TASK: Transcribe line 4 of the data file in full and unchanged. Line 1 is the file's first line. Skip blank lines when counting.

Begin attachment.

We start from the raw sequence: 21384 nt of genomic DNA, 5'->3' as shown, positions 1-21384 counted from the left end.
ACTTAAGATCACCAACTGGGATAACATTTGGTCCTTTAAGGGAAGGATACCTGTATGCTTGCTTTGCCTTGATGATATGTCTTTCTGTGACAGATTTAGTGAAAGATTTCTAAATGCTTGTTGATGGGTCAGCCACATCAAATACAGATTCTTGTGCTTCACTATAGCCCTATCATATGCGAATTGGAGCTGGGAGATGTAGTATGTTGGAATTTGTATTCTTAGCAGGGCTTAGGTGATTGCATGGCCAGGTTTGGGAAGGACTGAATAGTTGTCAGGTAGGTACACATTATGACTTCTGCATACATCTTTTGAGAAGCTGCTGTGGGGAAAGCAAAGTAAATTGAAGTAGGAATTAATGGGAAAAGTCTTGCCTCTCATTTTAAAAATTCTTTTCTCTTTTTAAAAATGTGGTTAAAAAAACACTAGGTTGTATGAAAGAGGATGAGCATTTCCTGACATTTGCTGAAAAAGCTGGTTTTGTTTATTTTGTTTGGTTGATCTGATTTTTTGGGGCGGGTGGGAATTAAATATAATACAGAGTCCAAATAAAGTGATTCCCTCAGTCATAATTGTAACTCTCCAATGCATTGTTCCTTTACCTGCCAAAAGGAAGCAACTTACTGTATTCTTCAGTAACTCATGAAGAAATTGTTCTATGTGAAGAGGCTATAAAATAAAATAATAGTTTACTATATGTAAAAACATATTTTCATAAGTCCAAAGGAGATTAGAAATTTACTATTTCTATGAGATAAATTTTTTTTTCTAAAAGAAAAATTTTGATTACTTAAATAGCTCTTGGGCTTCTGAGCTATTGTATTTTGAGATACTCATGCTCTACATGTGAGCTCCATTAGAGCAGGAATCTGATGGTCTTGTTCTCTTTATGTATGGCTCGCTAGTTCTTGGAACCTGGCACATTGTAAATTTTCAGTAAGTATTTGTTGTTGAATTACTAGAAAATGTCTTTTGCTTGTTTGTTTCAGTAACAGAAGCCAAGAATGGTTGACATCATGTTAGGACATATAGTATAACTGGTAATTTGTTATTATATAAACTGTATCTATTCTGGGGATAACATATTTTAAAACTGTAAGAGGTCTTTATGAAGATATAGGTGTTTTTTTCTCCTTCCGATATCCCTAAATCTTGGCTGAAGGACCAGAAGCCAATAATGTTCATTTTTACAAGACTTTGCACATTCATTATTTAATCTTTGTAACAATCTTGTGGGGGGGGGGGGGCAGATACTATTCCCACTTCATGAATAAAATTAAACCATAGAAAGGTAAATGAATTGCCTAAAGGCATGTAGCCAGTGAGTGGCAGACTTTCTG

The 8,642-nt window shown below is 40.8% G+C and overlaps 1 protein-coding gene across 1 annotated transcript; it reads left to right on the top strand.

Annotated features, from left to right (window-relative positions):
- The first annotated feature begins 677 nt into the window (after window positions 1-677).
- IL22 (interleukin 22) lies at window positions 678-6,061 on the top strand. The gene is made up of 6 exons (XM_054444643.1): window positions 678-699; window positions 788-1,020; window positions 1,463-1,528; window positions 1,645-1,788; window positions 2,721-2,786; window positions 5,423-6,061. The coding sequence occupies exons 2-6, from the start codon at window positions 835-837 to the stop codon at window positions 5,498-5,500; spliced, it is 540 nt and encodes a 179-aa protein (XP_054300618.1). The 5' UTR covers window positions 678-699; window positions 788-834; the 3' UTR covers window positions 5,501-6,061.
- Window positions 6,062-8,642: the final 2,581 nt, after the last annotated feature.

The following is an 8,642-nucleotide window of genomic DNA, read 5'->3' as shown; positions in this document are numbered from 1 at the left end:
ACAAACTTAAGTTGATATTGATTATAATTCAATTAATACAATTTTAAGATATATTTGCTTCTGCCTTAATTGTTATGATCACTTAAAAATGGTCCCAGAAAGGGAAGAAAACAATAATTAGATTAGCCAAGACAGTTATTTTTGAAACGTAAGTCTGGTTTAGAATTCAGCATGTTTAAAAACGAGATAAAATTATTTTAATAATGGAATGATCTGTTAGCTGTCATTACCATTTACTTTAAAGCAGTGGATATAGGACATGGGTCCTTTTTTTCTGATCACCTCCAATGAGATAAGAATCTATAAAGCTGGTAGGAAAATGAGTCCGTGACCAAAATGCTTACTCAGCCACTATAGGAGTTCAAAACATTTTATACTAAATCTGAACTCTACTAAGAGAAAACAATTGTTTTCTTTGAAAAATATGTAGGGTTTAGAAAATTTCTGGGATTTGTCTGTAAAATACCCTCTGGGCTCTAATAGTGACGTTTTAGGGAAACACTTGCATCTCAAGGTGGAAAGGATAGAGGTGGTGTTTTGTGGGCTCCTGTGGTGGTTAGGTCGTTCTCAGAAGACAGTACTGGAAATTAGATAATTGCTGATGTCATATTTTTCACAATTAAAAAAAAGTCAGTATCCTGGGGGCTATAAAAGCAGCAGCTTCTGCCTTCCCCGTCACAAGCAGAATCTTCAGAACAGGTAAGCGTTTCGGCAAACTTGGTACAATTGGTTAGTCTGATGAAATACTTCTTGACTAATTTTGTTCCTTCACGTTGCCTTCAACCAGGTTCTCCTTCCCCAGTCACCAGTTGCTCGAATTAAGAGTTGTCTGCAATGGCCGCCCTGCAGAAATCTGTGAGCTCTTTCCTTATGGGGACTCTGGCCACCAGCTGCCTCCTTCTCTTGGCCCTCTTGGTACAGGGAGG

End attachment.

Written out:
Annotated features, from left to right (window-relative positions):